I. INTRODUCTION

This case is one of many in the vast litigation that arose out of the catastrophic collapse of MF Global Holdings Limited (“MF Global”). The Court has previously compared this matter to a “massive train wreck” that caused injuries to thousands of unknowing and unsuspecting victims. See In re MF Global Holdings Ltd. Sec. Litig. ( MF Global I ), 982 F.Supp.2d 277, 287–89, No. 11 Civ. 7866, 2013 WL 5996426, at *1 (S.D.N.Y. Nov. 12, 2013). MF Global's demise naturally spawned lawsuits from the many people who suffered harm from those events. But it was the Court's hope, as expressed at the initial conference on this matter, that the parties could avoid burdening each other, the judicial system, and the public with costly and time-consuming motion practice.

Unfortunately, the Court's aspiration was not to be realized. In view of the significance of the issues, the magnitude of the stakes, and the multitude of vital interests involved, the Court's earlier message bears repeating. If the Court's central point was not hearkened, perhaps it was not heard by these parties on either occasion. Instead of coming together to resolve this matter in a just and efficient way, the parties continue to file lengthy motions and oppositions—as the list itemized in the appendix attests, almost two dozen submissions—failing to concede any ground to each other even in the light of clear, controlling case law that should generate agreement and consensus among people moved by reason, good faith, and common sense. While this wasteful and rancorous litigation unfolds, investment customers harmed by these unfortunate events must wait for any compensation due them, without knowing how much they will recover or when they will receive any assets they wrongfully lost because of the violations of law claimed in this litigation. Surely, the parties' conduct here does not exemplify the goal of the Federal Rules of Civil Procedure: “to secure the just, speedy, and inexpensive determination of every action and proceeding.” Fed.R.Civ.P. 1 (emphasis added).

The Court previously denied motions to dismiss complaints filed by purchasers of MF Global securities, see MF Global I, 982 F.Supp.2d 277, No. 11 Civ. 7866, 2013 WL 5996426, and by the United States Commodity Futures Trading Commission (“CFTC”), see Deangelis v. Corzine, No. 11 Civ. 7866, 2014 WL 216474 (S.D.N.Y. Jan. 17, 2014). In so doing, the Court has repeatedly emphasized that, at this stage of the litigation, the standard is lenient and a plaintiff's burden is not onerous. The Court must accept Plaintiffs' factual allegations to be true and draw reasonable inferences and resolve doubts about the cause of MF Global's collapse in Plaintiffs' favor. To survive a motion to dismiss, Plaintiffs need only show that, assuming the truth of the facts they plead, it is plausible that Defendants are liable for the alleged misconduct. In a spectacular financial collapse of the magnitude that Plaintiffs exhaustively detail in their amended complaint, an account that draws from and is supported by reports issued by legislative and regulatory bodies on the public record, it is reasonable to infer that someone, somewhere, at some time did something wrong to set in motion such an extraordinary chain of events causing such extensive harm to so many people and interests.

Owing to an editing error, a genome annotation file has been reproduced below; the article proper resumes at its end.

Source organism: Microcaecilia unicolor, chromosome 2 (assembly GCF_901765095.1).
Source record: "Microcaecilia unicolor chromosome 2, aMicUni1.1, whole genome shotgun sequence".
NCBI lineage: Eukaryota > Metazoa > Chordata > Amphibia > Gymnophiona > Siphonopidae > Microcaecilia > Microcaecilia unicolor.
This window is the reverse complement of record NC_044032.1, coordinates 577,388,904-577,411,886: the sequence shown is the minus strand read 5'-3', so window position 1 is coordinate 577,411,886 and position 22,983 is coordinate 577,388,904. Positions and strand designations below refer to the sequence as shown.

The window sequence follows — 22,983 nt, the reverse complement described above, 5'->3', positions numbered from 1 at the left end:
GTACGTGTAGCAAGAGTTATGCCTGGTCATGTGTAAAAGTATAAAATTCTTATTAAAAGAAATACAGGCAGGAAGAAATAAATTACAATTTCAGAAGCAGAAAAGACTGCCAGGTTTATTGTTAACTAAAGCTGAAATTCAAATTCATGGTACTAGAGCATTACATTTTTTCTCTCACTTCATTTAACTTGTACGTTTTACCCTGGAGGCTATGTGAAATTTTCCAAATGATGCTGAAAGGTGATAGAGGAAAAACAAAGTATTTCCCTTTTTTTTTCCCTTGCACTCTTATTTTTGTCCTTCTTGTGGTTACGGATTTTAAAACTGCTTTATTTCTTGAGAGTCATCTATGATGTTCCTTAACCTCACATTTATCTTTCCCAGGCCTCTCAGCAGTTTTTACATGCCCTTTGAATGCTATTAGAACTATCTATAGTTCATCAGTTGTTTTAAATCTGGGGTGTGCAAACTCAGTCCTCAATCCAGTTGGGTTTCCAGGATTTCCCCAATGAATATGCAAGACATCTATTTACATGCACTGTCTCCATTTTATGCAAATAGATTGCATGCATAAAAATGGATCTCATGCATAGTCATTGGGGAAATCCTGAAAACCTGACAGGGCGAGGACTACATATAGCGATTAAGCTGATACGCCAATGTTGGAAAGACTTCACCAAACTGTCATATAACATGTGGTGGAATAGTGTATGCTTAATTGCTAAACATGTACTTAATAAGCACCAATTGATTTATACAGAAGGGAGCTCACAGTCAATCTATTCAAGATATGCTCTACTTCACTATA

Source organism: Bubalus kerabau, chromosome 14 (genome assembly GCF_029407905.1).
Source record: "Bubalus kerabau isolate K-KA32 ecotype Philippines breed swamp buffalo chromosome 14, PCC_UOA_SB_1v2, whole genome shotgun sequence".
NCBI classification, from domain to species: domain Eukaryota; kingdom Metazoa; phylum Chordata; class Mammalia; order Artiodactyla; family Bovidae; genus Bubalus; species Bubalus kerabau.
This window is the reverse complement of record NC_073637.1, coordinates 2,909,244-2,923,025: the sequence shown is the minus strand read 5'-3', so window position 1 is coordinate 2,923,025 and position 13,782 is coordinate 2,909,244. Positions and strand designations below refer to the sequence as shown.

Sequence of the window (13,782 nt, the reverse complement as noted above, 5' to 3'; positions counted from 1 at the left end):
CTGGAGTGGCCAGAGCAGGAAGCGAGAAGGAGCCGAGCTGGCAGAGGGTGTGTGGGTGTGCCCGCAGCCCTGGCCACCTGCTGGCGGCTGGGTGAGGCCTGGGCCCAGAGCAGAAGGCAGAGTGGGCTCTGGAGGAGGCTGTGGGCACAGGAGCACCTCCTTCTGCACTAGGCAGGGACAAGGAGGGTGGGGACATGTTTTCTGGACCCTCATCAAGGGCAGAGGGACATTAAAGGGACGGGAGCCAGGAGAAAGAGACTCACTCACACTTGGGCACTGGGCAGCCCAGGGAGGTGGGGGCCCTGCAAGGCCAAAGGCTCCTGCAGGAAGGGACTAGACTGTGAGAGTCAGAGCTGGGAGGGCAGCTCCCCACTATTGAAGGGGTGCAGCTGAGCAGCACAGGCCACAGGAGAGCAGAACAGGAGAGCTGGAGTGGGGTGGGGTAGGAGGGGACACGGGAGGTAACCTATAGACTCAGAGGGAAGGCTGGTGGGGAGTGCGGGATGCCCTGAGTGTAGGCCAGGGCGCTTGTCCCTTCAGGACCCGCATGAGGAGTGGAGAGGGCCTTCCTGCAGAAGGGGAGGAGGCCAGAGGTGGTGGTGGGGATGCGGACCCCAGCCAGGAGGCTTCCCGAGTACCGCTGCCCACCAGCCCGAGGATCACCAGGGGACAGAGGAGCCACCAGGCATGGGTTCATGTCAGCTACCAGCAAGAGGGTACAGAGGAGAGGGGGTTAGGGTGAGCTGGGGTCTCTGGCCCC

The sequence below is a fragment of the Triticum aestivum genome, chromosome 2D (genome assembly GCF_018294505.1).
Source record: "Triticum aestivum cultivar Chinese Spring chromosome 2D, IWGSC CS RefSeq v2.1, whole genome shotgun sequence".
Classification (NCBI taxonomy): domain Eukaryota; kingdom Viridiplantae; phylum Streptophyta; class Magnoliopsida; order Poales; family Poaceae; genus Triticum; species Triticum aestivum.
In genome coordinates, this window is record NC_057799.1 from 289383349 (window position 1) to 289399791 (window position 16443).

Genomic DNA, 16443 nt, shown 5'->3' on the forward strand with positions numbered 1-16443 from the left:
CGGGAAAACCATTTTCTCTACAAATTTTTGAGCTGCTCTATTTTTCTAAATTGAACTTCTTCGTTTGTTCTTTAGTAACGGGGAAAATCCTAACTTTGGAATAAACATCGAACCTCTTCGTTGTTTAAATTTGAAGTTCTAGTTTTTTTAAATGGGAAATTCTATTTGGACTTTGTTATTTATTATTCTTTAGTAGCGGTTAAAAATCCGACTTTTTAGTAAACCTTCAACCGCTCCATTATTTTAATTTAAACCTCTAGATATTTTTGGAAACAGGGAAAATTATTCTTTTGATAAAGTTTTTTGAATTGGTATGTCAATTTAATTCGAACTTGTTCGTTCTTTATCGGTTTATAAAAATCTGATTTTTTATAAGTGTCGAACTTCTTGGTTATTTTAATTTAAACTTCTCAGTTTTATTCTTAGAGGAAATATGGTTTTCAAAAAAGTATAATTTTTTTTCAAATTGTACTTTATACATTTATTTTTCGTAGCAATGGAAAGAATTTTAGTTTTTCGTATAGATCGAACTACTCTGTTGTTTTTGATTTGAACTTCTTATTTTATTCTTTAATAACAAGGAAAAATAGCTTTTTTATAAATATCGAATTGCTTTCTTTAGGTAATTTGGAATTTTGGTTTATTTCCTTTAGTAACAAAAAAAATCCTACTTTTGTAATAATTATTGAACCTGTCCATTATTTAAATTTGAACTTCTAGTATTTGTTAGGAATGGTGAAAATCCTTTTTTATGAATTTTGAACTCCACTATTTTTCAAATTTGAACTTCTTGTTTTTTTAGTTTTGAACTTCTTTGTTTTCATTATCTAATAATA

Plaintiffs' CAC meets that minimal threshold in many respects. The CAC is a comprehensive, 198–page, 576–paragraph account of MF Global's collapse. Specifically, Plaintiffs focus on how MF Global, Inc. (“MFGI”), a wholly-owned subsidiary of MF Global, illegally transferred funds belonging to its customers in order to finance MF Global's other proprietary operations. The customer funds at issue were, under the CEA and the CFTC Regulations, untouchable. MF Global and MFGI were not permitted to use them as liquidity; to the contrary, the law required the MF Global companies to keep those customer funds segregated and secured. But when MF Global faced a liquidity crisis, it steadily reached into the excess amounts stored in those customer accounts. Eventually, as MF Global was on the brink of collapse, MFGI ignored the regulations that prohibited use of segregated funds and transferred those funds to MF Global. The end result was that approximately $1.6 billion of assets that were supposed to be off-limits went missing. Customers who had been assured that their deposits were secured instead learned that those deposits had vanished.

Plaintiffs' account of the events is compelling. Their allegations are not merely based on...